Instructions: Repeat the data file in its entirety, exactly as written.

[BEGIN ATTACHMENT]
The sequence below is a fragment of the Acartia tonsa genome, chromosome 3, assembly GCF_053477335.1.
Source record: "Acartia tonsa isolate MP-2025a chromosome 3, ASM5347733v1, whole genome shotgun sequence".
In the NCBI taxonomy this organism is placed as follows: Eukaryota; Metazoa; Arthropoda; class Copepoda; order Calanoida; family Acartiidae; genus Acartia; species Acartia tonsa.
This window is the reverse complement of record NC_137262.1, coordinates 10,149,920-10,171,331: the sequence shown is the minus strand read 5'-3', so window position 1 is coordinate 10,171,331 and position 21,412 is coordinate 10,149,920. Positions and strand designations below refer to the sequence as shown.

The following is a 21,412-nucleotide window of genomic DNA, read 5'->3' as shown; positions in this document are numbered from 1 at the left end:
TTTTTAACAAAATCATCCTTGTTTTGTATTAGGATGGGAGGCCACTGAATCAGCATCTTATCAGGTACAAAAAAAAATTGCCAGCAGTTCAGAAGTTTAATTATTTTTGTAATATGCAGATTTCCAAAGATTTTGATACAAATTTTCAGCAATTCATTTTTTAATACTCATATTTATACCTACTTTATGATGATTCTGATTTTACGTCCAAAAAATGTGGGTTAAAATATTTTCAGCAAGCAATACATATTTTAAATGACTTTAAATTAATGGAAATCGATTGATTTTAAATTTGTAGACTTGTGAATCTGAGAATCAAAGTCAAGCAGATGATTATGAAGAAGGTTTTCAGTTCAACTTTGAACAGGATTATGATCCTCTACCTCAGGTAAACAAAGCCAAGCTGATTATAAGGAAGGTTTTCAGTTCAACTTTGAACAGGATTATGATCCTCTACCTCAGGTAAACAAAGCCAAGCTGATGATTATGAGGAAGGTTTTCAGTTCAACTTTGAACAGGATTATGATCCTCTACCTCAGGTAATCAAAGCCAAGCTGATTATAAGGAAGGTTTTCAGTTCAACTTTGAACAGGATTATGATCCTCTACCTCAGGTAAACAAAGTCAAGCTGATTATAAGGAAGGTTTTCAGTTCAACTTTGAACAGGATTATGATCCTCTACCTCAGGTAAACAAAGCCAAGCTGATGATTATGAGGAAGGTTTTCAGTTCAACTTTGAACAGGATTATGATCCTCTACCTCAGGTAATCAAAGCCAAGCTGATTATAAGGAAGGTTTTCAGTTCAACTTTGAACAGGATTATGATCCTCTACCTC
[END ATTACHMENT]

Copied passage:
The sequence below is a fragment of the Acartia tonsa genome, chromosome 3, assembly GCF_053477335.1.
Source record: "Acartia tonsa isolate MP-2025a chromosome 3, ASM5347733v1, whole genome shotgun sequence".
In the NCBI taxonomy this organism is placed as follows: Eukaryota; Metazoa; Arthropoda; class Copepoda; order Calanoida; family Acartiidae; genus Acartia; species Acartia tonsa.
This window is the reverse complement of record NC_137262.1, coordinates 10,149,920-10,171,331: the sequence shown is the minus strand read 5'-3', so window position 1 is coordinate 10,171,331 and position 21,412 is coordinate 10,149,920. Positions and strand designations below refer to the sequence as shown.

The following is a 21,412-nucleotide window of genomic DNA, read 5'->3' as shown; positions in this document are numbered from 1 at the left end:
TTTTTAACAAAATCATCCTTGTTTTGTATTAGGATGGGAGGCCACTGAATCAGCATCTTATCAGGTACAAAAAAAAATTGCCAGCAGTTCAGAAGTTTAATTATTTTTGTAATATGCAGATTTCCAAAGATTTTGATACAAATTTTCAGCAATTCATTTTTTAATACTCATATTTATACCTACTTTATGATGATTCTGATTTTACGTCCAAAAAATGTGGGTTAAAATATTTTCAGCAAGCAATACATATTTTAAATGACTTTAAATTAATGGAAATCGATTGATTTTAAATTTGTAGACTTGTGAATCTGAGAATCAAAGTCAAGCAGATGATTATGAAGAAGGTTTTCAGTTCAACTTTGAACAGGATTATGATCCTCTACCTCAGGTAAACAAAGCCAAGCTGATTATAAGGAAGGTTTTCAGTTCAACTTTGAACAGGATTATGATCCTCTACCTCAGGTAAACAAAGCCAAGCTGATGATTATGAGGAAGGTTTTCAGTTCAACTTTGAACAGGATTATGATCCTCTACCTCAGGTAATCAAAGCCAAGCTGATTATAAGGAAGGTTTTCAGTTCAACTTTGAACAGGATTATGATCCTCTACCTCAGGTAAACAAAGTCAAGCTGATTATAAGGAAGGTTTTCAGTTCAACTTTGAACAGGATTATGATCCTCTACCTCAGGTAAACAAAGCCAAGCTGATGATTATGAGGAAGGTTTTCAGTTCAACTTTGAACAGGATTATGATCCTCTACCTCAGGTAATCAAAGCCAAGCTGATTATAAGGAAGGTTTTCAGTTCAACTTTGAACAGGATTATGATCCTCTACCTC